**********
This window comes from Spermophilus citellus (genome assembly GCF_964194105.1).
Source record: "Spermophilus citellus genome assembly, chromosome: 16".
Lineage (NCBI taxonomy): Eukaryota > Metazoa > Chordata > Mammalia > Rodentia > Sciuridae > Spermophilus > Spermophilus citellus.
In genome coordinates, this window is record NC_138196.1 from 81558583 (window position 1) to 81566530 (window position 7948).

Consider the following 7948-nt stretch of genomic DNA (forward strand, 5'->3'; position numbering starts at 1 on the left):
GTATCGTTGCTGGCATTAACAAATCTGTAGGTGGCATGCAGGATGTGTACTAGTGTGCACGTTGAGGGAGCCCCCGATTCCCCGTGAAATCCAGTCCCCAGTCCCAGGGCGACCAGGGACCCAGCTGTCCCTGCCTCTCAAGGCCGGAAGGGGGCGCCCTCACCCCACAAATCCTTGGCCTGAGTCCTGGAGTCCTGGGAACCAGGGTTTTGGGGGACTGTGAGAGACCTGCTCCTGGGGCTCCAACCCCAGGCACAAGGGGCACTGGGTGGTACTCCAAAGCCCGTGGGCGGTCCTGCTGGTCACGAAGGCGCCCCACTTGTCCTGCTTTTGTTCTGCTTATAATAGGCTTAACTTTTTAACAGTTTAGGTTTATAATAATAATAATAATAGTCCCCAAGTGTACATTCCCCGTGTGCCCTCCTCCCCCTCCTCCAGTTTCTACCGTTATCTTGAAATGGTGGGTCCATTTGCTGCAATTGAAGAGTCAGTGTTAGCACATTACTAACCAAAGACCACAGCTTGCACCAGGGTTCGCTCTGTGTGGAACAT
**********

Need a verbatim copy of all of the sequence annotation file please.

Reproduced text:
This window comes from Spermophilus citellus (genome assembly GCF_964194105.1).
Source record: "Spermophilus citellus genome assembly, chromosome: 16".
Lineage (NCBI taxonomy): Eukaryota > Metazoa > Chordata > Mammalia > Rodentia > Sciuridae > Spermophilus > Spermophilus citellus.
In genome coordinates, this window is record NC_138196.1 from 81558583 (window position 1) to 81566530 (window position 7948).

Consider the following 7948-nt stretch of genomic DNA (forward strand, 5'->3'; position numbering starts at 1 on the left):
GTATCGTTGCTGGCATTAACAAATCTGTAGGTGGCATGCAGGATGTGTACTAGTGTGCACGTTGAGGGAGCCCCCGATTCCCCGTGAAATCCAGTCCCCAGTCCCAGGGCGACCAGGGACCCAGCTGTCCCTGCCTCTCAAGGCCGGAAGGGGGCGCCCTCACCCCACAAATCCTTGGCCTGAGTCCTGGAGTCCTGGGAACCAGGGTTTTGGGGGACTGTGAGAGACCTGCTCCTGGGGCTCCAACCCCAGGCACAAGGGGCACTGGGTGGTACTCCAAAGCCCGTGGGCGGTCCTGCTGGTCACGAAGGCGCCCCACTTGTCCTGCTTTTGTTCTGCTTATAATAGGCTTAACTTTTTAACAGTTTAGGTTTATAATAATAATAATAATAGTCCCCAAGTGTACATTCCCCGTGTGCCCTCCTCCCCCTCCTCCAGTTTCTACCGTTATCTTGAAATGGTGGGTCCATTTGCTGCAATTGAAGAGTCAGTGTTAGCACATTACTAACCAAAGACCACAGCTTGCACCAGGGTTCGCTCTGTGTGGAACAT